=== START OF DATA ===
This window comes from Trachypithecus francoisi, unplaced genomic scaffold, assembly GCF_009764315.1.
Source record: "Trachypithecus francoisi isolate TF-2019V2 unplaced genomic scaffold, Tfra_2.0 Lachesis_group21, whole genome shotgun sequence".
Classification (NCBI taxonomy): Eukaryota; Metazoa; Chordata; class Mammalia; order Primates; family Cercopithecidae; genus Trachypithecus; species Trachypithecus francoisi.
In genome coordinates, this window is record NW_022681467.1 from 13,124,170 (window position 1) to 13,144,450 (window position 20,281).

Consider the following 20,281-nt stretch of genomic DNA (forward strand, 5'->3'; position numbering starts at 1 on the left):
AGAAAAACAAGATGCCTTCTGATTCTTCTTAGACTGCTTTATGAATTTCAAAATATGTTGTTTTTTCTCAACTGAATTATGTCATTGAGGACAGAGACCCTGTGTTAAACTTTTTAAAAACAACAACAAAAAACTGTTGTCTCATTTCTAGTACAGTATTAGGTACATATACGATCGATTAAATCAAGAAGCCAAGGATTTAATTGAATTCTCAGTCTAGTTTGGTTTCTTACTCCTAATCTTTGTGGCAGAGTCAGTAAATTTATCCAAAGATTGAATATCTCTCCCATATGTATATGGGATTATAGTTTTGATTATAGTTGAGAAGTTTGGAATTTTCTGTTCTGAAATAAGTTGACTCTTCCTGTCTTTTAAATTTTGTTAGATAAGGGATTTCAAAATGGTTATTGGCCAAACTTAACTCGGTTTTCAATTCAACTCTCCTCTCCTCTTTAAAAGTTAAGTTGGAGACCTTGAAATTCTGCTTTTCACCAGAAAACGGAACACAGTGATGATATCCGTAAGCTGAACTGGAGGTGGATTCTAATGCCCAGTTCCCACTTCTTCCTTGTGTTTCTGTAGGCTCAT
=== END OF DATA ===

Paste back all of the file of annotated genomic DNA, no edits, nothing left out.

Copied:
This window comes from Trachypithecus francoisi, unplaced genomic scaffold, assembly GCF_009764315.1.
Source record: "Trachypithecus francoisi isolate TF-2019V2 unplaced genomic scaffold, Tfra_2.0 Lachesis_group21, whole genome shotgun sequence".
Classification (NCBI taxonomy): Eukaryota; Metazoa; Chordata; class Mammalia; order Primates; family Cercopithecidae; genus Trachypithecus; species Trachypithecus francoisi.
In genome coordinates, this window is record NW_022681467.1 from 13,124,170 (window position 1) to 13,144,450 (window position 20,281).

Consider the following 20,281-nt stretch of genomic DNA (forward strand, 5'->3'; position numbering starts at 1 on the left):
AGAAAAACAAGATGCCTTCTGATTCTTCTTAGACTGCTTTATGAATTTCAAAATATGTTGTTTTTTCTCAACTGAATTATGTCATTGAGGACAGAGACCCTGTGTTAAACTTTTTAAAAACAACAACAAAAAACTGTTGTCTCATTTCTAGTACAGTATTAGGTACATATACGATCGATTAAATCAAGAAGCCAAGGATTTAATTGAATTCTCAGTCTAGTTTGGTTTCTTACTCCTAATCTTTGTGGCAGAGTCAGTAAATTTATCCAAAGATTGAATATCTCTCCCATATGTATATGGGATTATAGTTTTGATTATAGTTGAGAAGTTTGGAATTTTCTGTTCTGAAATAAGTTGACTCTTCCTGTCTTTTAAATTTTGTTAGATAAGGGATTTCAAAATGGTTATTGGCCAAACTTAACTCGGTTTTCAATTCAACTCTCCTCTCCTCTTTAAAAGTTAAGTTGGAGACCTTGAAATTCTGCTTTTCACCAGAAAACGGAACACAGTGATGATATCCGTAAGCTGAACTGGAGGTGGATTCTAATGCCCAGTTCCCACTTCTTCCTTGTGTTTCTGTAGGCTCAT